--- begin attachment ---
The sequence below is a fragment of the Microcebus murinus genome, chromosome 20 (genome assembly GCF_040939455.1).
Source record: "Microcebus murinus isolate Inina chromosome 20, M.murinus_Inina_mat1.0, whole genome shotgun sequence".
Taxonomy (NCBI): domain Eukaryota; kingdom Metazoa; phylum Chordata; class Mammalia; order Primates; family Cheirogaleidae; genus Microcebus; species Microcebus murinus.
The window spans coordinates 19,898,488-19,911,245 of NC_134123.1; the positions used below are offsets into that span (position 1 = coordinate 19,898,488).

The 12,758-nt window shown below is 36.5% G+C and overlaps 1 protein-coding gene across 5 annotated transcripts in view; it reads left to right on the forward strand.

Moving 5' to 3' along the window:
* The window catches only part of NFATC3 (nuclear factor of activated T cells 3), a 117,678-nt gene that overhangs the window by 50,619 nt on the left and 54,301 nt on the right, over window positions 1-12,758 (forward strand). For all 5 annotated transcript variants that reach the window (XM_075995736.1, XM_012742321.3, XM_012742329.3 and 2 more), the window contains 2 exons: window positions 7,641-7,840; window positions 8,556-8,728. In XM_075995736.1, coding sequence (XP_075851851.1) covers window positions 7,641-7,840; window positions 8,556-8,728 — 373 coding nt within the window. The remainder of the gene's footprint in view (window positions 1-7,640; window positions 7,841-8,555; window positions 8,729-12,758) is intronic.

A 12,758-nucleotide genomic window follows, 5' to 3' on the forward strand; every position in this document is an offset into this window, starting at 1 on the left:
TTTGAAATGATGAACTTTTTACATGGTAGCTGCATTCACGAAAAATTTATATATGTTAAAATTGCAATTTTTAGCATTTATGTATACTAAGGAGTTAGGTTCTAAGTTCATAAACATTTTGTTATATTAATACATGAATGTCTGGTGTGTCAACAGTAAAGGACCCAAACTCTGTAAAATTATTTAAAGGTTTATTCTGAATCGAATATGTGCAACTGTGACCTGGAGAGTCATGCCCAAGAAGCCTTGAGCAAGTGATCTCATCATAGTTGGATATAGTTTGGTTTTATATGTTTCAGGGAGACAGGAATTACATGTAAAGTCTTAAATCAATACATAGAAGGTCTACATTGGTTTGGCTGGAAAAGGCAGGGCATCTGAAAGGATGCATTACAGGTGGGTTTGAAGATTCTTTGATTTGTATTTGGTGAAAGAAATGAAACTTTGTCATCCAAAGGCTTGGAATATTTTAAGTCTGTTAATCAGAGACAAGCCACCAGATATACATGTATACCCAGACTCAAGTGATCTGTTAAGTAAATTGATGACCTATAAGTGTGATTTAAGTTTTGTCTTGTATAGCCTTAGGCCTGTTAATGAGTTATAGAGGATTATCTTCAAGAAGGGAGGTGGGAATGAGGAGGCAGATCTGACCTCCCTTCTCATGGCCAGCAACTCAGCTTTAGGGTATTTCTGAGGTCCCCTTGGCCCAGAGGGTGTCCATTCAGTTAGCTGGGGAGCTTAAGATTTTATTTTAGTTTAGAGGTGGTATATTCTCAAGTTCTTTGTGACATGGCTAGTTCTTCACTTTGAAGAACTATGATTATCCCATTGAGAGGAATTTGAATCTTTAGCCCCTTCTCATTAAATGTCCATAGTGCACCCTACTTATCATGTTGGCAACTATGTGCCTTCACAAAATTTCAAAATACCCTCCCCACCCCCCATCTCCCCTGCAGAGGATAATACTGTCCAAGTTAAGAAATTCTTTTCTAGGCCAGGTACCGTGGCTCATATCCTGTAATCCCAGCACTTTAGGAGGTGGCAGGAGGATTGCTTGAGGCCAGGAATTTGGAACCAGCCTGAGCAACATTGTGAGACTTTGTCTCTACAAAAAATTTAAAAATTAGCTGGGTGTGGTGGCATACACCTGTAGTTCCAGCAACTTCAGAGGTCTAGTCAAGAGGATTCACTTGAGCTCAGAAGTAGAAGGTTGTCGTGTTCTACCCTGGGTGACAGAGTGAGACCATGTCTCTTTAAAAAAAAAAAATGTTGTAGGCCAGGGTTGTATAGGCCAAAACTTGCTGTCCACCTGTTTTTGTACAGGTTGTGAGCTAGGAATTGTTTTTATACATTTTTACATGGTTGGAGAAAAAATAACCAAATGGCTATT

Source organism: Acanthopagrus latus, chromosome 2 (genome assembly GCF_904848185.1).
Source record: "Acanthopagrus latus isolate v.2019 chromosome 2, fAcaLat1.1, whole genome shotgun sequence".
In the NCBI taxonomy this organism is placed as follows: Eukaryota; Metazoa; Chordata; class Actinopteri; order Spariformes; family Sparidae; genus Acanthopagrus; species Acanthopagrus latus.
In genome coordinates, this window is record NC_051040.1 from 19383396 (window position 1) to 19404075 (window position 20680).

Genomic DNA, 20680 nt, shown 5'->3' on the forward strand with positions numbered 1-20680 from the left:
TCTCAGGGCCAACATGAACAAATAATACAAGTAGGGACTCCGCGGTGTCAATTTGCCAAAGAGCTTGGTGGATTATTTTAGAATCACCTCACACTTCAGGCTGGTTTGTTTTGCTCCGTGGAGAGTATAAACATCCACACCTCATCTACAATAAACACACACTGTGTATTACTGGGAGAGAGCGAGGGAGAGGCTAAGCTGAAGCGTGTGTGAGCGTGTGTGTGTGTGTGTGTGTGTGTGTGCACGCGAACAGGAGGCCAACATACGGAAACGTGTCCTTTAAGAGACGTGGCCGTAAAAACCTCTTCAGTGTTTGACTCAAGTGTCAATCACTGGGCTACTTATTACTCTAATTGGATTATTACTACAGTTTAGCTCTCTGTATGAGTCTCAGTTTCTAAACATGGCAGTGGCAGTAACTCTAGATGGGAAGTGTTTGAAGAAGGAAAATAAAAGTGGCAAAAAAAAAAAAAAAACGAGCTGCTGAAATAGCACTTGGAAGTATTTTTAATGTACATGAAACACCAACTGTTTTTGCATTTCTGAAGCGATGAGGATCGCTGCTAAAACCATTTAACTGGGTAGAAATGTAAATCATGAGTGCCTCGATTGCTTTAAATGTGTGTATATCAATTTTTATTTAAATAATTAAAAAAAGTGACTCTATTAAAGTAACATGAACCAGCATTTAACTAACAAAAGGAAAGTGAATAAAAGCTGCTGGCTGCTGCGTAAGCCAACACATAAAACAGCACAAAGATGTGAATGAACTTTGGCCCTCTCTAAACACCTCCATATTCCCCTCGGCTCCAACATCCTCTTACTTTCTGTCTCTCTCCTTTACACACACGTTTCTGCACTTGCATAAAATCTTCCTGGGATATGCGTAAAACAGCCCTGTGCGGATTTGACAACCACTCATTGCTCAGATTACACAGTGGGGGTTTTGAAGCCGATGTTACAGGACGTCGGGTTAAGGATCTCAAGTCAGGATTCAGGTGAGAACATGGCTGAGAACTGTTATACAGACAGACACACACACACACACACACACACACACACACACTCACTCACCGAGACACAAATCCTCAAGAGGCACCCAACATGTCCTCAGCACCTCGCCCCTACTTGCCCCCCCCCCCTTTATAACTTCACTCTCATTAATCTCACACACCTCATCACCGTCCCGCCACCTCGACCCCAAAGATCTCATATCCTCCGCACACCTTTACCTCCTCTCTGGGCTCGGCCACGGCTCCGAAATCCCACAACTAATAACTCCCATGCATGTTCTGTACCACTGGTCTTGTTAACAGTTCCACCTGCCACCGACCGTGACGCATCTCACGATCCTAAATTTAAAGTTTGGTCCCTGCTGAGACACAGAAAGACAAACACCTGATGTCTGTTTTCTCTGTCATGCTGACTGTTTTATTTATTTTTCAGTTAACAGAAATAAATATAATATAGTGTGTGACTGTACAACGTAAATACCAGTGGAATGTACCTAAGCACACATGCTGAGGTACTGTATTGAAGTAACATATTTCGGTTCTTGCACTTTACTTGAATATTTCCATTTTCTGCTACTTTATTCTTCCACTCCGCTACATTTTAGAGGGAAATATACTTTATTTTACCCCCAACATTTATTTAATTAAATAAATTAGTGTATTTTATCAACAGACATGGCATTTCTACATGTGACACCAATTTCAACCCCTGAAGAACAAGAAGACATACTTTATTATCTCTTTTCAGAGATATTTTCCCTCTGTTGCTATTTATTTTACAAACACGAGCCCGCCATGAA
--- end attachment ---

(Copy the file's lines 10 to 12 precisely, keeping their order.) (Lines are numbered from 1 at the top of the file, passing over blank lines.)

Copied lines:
Source organism: Acanthopagrus latus, chromosome 2 (genome assembly GCF_904848185.1).
Source record: "Acanthopagrus latus isolate v.2019 chromosome 2, fAcaLat1.1, whole genome shotgun sequence".
In the NCBI taxonomy this organism is placed as follows: Eukaryota; Metazoa; Chordata; class Actinopteri; order Spariformes; family Sparidae; genus Acanthopagrus; species Acanthopagrus latus.